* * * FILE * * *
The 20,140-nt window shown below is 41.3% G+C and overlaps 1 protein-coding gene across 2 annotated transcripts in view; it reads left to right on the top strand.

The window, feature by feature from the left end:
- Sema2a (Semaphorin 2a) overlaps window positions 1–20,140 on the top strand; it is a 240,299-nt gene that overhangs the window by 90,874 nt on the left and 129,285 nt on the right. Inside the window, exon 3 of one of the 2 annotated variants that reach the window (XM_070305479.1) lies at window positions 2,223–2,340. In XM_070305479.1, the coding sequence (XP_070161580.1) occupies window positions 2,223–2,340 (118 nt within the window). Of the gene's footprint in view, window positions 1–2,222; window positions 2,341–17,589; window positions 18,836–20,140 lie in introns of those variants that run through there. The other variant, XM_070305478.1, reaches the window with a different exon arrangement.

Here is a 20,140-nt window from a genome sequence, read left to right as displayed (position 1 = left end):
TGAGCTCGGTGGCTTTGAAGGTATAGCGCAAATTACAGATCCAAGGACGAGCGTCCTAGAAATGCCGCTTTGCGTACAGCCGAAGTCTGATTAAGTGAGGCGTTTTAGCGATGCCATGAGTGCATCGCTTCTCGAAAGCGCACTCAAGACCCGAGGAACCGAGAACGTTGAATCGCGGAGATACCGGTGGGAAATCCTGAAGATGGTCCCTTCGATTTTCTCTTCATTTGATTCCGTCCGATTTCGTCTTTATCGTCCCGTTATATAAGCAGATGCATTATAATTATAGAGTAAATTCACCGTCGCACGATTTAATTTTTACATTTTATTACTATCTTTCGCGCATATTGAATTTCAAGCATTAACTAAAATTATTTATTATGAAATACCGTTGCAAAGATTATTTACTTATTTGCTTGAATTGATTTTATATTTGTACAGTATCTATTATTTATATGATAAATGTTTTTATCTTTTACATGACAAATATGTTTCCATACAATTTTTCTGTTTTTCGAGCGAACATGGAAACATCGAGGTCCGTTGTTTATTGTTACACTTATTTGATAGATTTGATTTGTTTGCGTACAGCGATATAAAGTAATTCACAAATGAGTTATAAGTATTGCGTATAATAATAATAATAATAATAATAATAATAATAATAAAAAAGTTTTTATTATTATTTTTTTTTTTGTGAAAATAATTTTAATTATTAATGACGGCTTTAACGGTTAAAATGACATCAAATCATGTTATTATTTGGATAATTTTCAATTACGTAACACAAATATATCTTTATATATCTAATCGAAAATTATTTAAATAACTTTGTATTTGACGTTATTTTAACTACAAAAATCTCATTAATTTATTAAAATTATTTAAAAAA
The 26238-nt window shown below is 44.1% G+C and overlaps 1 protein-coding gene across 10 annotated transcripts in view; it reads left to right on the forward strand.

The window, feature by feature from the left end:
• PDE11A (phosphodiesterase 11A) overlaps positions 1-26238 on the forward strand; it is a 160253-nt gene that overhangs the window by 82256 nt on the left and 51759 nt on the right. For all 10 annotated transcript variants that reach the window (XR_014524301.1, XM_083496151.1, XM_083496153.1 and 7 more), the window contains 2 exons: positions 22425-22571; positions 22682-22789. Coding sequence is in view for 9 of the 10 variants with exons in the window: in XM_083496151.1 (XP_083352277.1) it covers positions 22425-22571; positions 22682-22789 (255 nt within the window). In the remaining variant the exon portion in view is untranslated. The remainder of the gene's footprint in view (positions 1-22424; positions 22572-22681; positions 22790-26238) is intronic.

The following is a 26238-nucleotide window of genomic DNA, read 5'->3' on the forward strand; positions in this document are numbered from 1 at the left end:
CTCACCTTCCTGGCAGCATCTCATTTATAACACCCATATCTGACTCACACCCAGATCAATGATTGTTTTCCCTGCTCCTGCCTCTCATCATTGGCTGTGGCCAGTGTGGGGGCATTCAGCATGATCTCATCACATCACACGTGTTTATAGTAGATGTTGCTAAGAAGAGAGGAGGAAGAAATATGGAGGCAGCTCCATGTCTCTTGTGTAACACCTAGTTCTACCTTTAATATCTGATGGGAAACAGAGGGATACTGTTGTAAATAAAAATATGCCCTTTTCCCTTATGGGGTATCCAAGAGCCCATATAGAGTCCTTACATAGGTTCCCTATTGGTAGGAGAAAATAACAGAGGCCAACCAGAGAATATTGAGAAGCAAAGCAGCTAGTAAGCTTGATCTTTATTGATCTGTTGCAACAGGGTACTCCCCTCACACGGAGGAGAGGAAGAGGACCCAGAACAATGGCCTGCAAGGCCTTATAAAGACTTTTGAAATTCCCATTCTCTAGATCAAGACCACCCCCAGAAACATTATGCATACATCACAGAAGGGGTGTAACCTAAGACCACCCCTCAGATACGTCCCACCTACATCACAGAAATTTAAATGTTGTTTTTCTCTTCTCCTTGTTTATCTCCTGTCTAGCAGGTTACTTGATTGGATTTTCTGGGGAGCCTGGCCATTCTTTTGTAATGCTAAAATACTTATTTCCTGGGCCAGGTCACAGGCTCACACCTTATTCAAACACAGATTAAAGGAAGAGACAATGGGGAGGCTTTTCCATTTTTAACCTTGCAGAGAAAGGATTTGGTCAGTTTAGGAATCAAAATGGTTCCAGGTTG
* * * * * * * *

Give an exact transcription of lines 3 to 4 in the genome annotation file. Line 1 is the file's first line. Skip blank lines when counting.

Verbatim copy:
- Sema2a (Semaphorin 2a) overlaps window positions 1–20,140 on the top strand; it is a 240,299-nt gene that overhangs the window by 90,874 nt on the left and 129,285 nt on the right. Inside the window, exon 3 of one of the 2 annotated variants that reach the window (XM_070305479.1) lies at window positions 2,223–2,340. In XM_070305479.1, the coding sequence (XP_070161580.1) occupies window positions 2,223–2,340 (118 nt within the window). Of the gene's footprint in view, window positions 1–2,222; window positions 2,341–17,589; window positions 18,836–20,140 lie in introns of those variants that run through there. The other variant, XM_070305478.1, reaches the window with a different exon arrangement.

Here is a 20,140-nt window from a genome sequence, read left to right as displayed (position 1 = left end):